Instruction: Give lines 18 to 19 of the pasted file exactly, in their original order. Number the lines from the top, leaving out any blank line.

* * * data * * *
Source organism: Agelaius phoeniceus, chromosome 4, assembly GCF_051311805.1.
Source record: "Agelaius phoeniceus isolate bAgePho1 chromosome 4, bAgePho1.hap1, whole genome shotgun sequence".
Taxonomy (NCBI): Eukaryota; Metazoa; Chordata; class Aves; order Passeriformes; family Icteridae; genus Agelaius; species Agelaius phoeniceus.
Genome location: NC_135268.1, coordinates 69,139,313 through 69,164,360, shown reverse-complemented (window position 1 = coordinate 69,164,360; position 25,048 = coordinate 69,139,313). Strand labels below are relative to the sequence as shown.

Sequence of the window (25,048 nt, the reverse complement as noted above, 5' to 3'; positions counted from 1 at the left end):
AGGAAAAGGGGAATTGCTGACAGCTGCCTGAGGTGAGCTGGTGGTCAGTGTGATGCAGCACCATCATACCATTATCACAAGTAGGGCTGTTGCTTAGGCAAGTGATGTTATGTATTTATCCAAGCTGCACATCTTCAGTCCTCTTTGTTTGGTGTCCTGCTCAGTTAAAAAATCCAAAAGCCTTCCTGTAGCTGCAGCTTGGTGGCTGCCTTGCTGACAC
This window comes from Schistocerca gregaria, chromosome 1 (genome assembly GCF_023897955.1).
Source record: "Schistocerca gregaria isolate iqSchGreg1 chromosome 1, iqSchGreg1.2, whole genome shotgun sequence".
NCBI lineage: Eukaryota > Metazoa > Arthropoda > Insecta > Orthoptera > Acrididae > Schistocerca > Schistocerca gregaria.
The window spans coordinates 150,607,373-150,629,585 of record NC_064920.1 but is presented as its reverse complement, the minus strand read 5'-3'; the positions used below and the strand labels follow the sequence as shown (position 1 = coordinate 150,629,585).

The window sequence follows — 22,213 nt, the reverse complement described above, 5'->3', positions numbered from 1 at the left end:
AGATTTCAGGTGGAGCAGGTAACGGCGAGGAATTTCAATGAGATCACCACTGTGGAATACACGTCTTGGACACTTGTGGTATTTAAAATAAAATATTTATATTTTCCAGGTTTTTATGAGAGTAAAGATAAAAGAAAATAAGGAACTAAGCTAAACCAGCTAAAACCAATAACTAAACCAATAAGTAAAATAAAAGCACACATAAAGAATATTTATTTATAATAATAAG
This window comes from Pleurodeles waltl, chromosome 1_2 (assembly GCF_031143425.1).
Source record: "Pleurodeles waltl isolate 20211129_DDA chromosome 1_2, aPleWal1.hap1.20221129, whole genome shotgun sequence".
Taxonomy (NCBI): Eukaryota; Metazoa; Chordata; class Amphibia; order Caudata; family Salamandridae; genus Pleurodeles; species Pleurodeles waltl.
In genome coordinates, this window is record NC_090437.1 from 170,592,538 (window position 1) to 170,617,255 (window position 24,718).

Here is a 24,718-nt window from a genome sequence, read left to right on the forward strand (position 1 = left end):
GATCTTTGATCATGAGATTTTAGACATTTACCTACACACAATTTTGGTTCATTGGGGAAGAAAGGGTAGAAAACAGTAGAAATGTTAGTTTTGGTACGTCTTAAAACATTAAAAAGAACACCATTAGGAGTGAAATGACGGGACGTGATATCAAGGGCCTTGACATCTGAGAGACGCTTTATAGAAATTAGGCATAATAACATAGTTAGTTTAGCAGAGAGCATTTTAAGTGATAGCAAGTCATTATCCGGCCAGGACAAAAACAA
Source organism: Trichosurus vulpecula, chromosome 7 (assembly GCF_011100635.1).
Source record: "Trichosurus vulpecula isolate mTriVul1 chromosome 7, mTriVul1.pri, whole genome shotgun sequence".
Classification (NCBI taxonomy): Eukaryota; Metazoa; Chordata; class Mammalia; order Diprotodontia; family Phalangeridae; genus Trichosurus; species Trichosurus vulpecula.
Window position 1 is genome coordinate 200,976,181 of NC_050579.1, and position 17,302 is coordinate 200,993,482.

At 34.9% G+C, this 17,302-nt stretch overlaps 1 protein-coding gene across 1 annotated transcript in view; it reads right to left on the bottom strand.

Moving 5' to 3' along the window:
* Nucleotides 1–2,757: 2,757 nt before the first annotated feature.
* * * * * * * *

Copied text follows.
GATCTTTGATCATGAGATTTTAGACATTTACCTACACACAATTTTGGTTCATTGGGGAAGAAAGGGTAGAAAACAGTAGAAATGTTAGTTTTGGTACGTCTTAAAACATTAAAAAGAACACCATTAGGAGTGAAATGACGGGACGTGATATCAAGGGCCTTGACATCTGAGAGACGCTTTATAGAAATTAGGCATAATAACATAGTTAGTTTAGCAGAGAGCATTTTAAGTGATAGCAAGTCATTATCCGGCCAGGACAAAAACAA
Source organism: Trichosurus vulpecula, chromosome 7 (assembly GCF_011100635.1).